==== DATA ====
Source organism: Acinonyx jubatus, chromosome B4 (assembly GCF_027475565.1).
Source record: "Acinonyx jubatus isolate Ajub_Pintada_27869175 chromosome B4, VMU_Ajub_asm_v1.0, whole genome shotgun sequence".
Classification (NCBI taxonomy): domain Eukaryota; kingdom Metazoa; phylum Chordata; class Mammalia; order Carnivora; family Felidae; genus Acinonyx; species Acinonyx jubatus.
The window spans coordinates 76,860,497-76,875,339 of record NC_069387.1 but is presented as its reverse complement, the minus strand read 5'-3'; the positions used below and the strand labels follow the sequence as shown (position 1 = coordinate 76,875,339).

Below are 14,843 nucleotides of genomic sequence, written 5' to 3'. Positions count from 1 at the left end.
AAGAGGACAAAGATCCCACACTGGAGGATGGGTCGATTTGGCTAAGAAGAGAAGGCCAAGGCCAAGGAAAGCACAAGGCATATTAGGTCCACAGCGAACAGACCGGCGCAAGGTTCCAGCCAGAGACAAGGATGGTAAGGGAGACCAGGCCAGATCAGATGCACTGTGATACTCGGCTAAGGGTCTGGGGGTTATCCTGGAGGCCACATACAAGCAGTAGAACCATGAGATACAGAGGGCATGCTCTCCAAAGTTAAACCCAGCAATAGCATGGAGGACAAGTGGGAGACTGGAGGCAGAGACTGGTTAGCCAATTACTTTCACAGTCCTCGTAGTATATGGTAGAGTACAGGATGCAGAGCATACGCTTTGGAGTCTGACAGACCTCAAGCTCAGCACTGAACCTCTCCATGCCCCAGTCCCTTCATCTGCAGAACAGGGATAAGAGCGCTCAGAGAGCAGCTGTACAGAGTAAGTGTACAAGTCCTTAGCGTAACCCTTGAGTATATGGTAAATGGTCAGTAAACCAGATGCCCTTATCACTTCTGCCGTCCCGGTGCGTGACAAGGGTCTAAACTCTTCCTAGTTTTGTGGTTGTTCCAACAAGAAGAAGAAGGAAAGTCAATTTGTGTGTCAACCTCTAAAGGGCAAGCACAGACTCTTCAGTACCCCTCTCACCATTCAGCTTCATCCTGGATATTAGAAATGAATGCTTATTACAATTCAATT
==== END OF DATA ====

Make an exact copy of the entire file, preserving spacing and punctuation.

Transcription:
Source organism: Acinonyx jubatus, chromosome B4 (assembly GCF_027475565.1).
Source record: "Acinonyx jubatus isolate Ajub_Pintada_27869175 chromosome B4, VMU_Ajub_asm_v1.0, whole genome shotgun sequence".
Classification (NCBI taxonomy): domain Eukaryota; kingdom Metazoa; phylum Chordata; class Mammalia; order Carnivora; family Felidae; genus Acinonyx; species Acinonyx jubatus.
The window spans coordinates 76,860,497-76,875,339 of record NC_069387.1 but is presented as its reverse complement, the minus strand read 5'-3'; the positions used below and the strand labels follow the sequence as shown (position 1 = coordinate 76,875,339).

Below are 14,843 nucleotides of genomic sequence, written 5' to 3'. Positions count from 1 at the left end.
AAGAGGACAAAGATCCCACACTGGAGGATGGGTCGATTTGGCTAAGAAGAGAAGGCCAAGGCCAAGGAAAGCACAAGGCATATTAGGTCCACAGCGAACAGACCGGCGCAAGGTTCCAGCCAGAGACAAGGATGGTAAGGGAGACCAGGCCAGATCAGATGCACTGTGATACTCGGCTAAGGGTCTGGGGGTTATCCTGGAGGCCACATACAAGCAGTAGAACCATGAGATACAGAGGGCATGCTCTCCAAAGTTAAACCCAGCAATAGCATGGAGGACAAGTGGGAGACTGGAGGCAGAGACTGGTTAGCCAATTACTTTCACAGTCCTCGTAGTATATGGTAGAGTACAGGATGCAGAGCATACGCTTTGGAGTCTGACAGACCTCAAGCTCAGCACTGAACCTCTCCATGCCCCAGTCCCTTCATCTGCAGAACAGGGATAAGAGCGCTCAGAGAGCAGCTGTACAGAGTAAGTGTACAAGTCCTTAGCGTAACCCTTGAGTATATGGTAAATGGTCAGTAAACCAGATGCCCTTATCACTTCTGCCGTCCCGGTGCGTGACAAGGGTCTAAACTCTTCCTAGTTTTGTGGTTGTTCCAACAAGAAGAAGAAGGAAAGTCAATTTGTGTGTCAACCTCTAAAGGGCAAGCACAGACTCTTCAGTACCCCTCTCACCATTCAGCTTCATCCTGGATATTAGAAATGAATGCTTATTACAATTCAATT